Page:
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  • High-Res Scanner Simulates Automotive Fabrics
Nov 2011
DARMSTADT, Germany, Nov. 4, 2011 — Newly developed high-resolution scanners copy objects and fabric samples in just a few minutes, converting them into virtual models with startlingly realistic light effects that will help improve the design of automotive and other products.

When buying a car, some customers are not just interested in its fuel consumption. They also pay attention to the car’s appearance: Interior fittings, seat covers and dashboards are considered for style and luxuriousness. Designers want to know well in advance of production how a piece of fabric will look inside a new car.

The HDR-ABTF scanner captures physically realistic images of materials such as textiles, lit from various angles. (Images © Fraunhofer IGD)

Car models once were manufactured exclusively by hand, but that was time-consuming. These days, cars are developed on computers; to assist with this, designers want processes that generate realistic surfaces such as seat covers. And although computer simulation is faster, it takes time as well: Real-world objects must first be scanned at high resolution and then translated to the virtual world.

Now, researchers at the Fraunhofer Institute for Computer Graphics Research (Fraunhofer IGD) have developed two scanners that capture images of real objects with micron precision and use the data to generate deceptively lifelike virtual images. The first device, dubbed the HDR-ABTF scanner, is specifically designed to capture images of materials such as textiles and leather, lit from different directions, precisely and quickly. Computers then simulate how an object — for instance a car seat — covered in that material will look in changing light conditions. The second device, called a meso scanner, captures high-resolution images of 3-D objects.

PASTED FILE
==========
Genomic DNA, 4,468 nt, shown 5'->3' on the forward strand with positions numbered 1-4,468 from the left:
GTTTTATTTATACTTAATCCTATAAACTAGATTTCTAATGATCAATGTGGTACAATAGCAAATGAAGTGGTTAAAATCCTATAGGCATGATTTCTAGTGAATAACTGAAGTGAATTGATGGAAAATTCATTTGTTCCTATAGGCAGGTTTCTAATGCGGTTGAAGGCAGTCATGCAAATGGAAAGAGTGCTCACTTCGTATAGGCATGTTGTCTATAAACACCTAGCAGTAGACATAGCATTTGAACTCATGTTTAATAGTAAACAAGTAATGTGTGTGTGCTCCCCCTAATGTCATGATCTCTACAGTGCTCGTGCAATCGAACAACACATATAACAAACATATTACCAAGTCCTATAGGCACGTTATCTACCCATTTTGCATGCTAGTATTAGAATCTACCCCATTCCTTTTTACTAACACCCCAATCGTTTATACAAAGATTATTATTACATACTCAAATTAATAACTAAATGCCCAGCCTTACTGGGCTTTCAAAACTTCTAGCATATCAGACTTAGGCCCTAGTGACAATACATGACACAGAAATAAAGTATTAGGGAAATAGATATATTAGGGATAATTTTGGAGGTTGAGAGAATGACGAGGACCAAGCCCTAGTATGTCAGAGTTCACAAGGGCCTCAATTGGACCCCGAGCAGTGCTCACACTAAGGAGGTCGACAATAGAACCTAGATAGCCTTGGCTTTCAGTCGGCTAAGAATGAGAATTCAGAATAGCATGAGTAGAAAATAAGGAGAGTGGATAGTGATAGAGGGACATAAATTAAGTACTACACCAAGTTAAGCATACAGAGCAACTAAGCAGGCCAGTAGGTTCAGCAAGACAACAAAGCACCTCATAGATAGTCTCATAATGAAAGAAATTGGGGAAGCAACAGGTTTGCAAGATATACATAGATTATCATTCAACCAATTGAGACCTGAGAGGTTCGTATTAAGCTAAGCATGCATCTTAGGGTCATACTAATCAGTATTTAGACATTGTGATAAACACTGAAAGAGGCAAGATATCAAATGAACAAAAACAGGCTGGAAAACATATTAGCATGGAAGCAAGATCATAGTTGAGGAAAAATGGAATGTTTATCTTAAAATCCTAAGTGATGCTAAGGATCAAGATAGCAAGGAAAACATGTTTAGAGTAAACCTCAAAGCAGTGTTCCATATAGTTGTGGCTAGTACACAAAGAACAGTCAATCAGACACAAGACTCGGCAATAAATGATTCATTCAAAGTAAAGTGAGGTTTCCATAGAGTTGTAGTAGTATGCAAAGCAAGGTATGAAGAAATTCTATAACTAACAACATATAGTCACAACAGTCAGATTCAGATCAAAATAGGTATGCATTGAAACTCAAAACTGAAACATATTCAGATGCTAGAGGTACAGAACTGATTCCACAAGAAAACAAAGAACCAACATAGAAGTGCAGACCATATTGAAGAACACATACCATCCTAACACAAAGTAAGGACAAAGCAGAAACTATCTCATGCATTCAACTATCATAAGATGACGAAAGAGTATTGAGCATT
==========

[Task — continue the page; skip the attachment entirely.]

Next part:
“For industrial applications, we need fast and affordable devices with high resolution,” said Martin Ritz, a developer at Fraunhofer IGD.

The meso scanner records detailed 3-D structures of surfaces with great precision.

In the HDR-ABTF scanner, a single-lens reflex camera looks down on an object from above. The material is lit successively by several LEDs arranged in a quadrant arc, so that the surface is lit from different angles and photographed in varying light conditions. The end result is a series of exposures for each light direction, which can then be integrated on a PC to produce high-resolution, high-dynamic-range images. A vehicle designer can then combine the image data with the computer model of a car seat and observe the material’s behavior when lit from any angle. There are similar processes that use multiple cameras and considerably more light sources, but working with the equipment developed by Fraunhofer IGD is both simpler and faster, moving from imaging to virtual model in just 10 minutes.

The meso scanner captures images of small 3-D objects. Conventional 3-D scanners project a relatively coarse pattern of stripes onto an object, and the software infers the shape from the distortion of the stripes. The meso scanner instead projects a much more detailed pattern of black and white stripes onto the target, each of which is just about one-third of a millimeter across. Using a special lens in front of the projector, this pattern is moved across the object with an accuracy of about 1/25 of a pixel or less.

“The meso scanner isn’t just interesting for car development,” Ritz said. “There’s also scope for museums to use it to scan rare exhibits, such as jewelry or coins, with high precision.”

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